Many children with autism struggle to start and complete their homework assignments. They may lose papers, notebooks, and teacher's notes. Some may find it difficult to plan and prioritize their actions, and to self-monitor. When children struggle in these areas, it is often a sign of issues with executive functioning skills. These are skills that play a significant role in success at school, but many autistic children find them particularly challenging. The following are some strategies that you can use to help your child with autism build stronger executive functioning skills.
Children with executive functioning challenges often need help with time management. They might procrastinate or not have a good sense of how long a task might take to complete. You can strengthen your child's time management skills with a time management strategy based on estimated time/actual time. When children have a task to complete, such as a math worksheet or a science packet, have them estimate how long they think the assignment will take to complete and write down the estimated time. Once the task is completed, have them note how long the assignment actually took to complete and write down the actual time. There will often be a big difference between these two times when students with time management issues start using this technique. Over time, however, the two times will become closer as they practice the technique and make more realistic estimates. Read more at How to Build Executive Functioning Skills With Homework - EBL Coaching.
Poor organizational skills are a common characteristic of executive functioning challenges. If your child loses papers and has a messy backpack or a cluttered desk or room, you may want to consider this three-tier organizational strategy. Tier one involves designating a working notebook that your child will carry to school on a regular basis. It could be made up of one folder and notebook per class that ideally are color-coded, or a large three-ring binder divided by classes. One day per week should be designated as the time to clean out the notebook and remove papers that no longer need to be carried on a regular basis. Tier two entails filing these papers in an accordion file. The accordion file could have three sections for each class: homework, notes, and tests or quizzes. The papers from the working notebook are placed into the proper section of the accordion file and saved for the purpose of studying for a quiz or test. Tier three is a file drawer or cabinet for projects completed by your child or well-written essays that are worth saving for the long term. Read about additional organizational skills at Organizational Tools for Academic Success - EBL Coaching.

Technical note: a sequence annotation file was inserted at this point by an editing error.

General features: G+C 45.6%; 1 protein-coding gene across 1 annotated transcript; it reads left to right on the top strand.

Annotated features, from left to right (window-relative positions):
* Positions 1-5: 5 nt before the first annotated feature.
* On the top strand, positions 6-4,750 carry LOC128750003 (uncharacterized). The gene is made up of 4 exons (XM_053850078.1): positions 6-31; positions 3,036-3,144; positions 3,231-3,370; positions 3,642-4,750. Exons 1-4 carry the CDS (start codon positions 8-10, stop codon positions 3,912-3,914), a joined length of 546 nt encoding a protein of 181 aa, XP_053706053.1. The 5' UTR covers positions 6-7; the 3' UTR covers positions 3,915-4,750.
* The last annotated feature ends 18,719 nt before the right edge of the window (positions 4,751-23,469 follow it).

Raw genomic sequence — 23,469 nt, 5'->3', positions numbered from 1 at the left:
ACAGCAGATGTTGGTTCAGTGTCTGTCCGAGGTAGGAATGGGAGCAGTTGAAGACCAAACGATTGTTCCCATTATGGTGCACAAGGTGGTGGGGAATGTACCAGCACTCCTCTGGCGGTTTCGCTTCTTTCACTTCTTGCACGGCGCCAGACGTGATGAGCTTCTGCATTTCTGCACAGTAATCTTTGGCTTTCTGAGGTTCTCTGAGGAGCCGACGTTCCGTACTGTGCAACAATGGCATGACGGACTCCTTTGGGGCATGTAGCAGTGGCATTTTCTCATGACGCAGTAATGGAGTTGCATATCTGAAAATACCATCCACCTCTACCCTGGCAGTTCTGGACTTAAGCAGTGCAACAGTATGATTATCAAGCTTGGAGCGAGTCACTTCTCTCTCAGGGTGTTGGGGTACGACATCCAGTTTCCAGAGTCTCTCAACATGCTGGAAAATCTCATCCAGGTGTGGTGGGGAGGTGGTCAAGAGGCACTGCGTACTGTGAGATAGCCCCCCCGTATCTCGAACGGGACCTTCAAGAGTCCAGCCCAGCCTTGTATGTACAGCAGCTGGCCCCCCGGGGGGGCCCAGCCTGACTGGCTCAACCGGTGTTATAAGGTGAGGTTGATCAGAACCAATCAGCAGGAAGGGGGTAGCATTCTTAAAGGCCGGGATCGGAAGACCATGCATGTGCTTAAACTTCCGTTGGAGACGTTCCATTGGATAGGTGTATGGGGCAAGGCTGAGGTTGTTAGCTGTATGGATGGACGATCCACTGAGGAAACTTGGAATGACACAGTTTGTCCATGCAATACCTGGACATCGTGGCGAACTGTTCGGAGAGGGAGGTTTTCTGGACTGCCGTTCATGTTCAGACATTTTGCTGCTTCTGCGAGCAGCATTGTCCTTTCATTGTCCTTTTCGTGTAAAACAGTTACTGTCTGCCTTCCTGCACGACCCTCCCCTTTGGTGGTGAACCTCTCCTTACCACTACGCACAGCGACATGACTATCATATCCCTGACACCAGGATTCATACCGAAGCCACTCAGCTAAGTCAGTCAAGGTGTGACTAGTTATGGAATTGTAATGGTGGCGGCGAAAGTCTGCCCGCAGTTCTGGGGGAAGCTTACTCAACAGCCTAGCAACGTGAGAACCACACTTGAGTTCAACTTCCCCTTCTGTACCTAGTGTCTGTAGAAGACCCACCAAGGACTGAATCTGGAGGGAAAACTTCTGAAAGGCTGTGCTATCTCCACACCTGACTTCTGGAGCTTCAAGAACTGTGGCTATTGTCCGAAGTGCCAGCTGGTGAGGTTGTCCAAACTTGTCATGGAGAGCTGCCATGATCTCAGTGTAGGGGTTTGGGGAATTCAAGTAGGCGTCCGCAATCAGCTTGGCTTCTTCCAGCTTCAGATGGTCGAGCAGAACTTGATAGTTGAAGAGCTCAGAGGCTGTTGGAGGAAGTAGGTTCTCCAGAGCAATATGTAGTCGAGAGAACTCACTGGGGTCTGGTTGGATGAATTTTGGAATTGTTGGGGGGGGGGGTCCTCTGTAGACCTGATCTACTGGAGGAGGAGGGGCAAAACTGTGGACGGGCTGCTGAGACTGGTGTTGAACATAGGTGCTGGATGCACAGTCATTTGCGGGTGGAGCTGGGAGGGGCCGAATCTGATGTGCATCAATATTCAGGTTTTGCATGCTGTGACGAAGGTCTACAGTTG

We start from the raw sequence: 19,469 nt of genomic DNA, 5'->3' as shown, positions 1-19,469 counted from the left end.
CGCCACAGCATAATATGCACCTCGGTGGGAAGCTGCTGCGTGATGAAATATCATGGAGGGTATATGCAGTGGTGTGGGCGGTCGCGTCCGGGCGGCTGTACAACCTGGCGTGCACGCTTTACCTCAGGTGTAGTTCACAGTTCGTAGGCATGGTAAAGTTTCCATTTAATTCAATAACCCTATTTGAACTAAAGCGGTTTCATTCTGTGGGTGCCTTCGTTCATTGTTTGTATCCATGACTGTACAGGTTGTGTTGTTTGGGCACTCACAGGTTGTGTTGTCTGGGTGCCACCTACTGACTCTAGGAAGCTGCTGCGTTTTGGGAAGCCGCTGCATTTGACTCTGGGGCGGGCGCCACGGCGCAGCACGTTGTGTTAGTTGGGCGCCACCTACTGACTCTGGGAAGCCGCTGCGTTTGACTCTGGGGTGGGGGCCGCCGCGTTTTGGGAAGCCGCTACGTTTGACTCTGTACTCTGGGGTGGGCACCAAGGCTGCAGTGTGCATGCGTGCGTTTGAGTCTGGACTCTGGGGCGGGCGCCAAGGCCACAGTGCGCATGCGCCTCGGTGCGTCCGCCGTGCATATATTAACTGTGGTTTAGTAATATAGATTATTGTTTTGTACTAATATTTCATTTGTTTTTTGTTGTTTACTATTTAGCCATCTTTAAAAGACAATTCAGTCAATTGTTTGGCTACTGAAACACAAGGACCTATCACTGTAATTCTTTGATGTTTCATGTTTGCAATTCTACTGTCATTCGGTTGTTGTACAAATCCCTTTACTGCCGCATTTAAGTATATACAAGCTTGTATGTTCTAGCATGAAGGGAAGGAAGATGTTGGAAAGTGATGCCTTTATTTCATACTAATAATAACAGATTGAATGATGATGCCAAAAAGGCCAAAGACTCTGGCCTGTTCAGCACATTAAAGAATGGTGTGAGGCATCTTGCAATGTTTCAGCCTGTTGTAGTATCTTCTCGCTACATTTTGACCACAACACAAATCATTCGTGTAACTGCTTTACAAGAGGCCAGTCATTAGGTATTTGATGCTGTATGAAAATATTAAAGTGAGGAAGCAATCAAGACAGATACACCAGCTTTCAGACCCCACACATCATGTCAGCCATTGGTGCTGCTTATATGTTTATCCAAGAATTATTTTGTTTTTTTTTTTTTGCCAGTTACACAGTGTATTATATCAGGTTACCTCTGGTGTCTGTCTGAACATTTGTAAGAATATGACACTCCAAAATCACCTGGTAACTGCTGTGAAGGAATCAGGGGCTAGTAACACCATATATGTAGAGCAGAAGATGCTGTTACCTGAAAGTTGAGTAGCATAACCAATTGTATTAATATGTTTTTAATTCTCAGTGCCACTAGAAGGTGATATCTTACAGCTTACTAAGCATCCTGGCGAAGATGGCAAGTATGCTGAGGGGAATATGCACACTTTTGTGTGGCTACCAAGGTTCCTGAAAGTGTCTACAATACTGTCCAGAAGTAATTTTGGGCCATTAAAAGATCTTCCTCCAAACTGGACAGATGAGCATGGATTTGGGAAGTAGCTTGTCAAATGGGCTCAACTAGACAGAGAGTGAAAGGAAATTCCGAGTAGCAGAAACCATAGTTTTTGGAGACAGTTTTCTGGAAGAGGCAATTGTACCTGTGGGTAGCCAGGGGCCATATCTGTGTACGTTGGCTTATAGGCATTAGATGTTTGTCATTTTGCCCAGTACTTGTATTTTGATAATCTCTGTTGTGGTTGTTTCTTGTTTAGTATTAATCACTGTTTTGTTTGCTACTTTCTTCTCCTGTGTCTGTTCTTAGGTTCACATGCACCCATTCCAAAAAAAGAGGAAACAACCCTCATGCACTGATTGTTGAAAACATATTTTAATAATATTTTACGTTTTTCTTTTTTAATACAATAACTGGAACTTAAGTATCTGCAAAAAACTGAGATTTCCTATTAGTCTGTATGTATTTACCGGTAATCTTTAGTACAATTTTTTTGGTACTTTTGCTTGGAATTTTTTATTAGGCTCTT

Create a Schedule
Individuals who struggle with executive functioning skills often fail to create a well-organized schedule. They might jump from one task to another with little or no planning. To address this challenge, you can map out steps for your child for each part of his or her day when at home. For example, your child might have five steps to complete in the morning before leaving for school: wake up; get dressed; have breakfast; brush teeth; and check backpack to make sure it has all necessary items for the day. You may want a checklist for the backpack, too.
Playing games is a fun way to improve executive functioning skills that can involve the whole family. In the game Jenga, for example, players try to figure out what will happen if they remove a block from the tower. They need to determine if it will make the tower fall, and if they should try to pull the block out slowly or quickly. Thinking about strategies and the best way to proceed can help improve executive functioning skills. Other possibilities include playing a sequencing game in which a set of four to six pictures must be placed in the right sequence to illustrate the correct way to complete a task such as washing a car or making lemonade. The number of pictures can gradually be increased so that the game is more challenging. Playing a memory game is another great way to build attention and improve working memory skills, both of which are important aspects of executive functioning. A series of cards are placed face down on the table, and players must turn over two cards and remember what they are in order to find future matches.
Memory Matching Game
1. Print out this page on cardstock or construction paper. Cut out each card.
2. Lay the cards face down randomly on a table.
3. Player 1 will turn over two cards. If the two cards have the same picture, the player will keep the cards and go again. If the two cards are not a match, the cards are turned face down again and player 2 will take a turn.
4. The person with the most matches when all the cards are gone is the winner.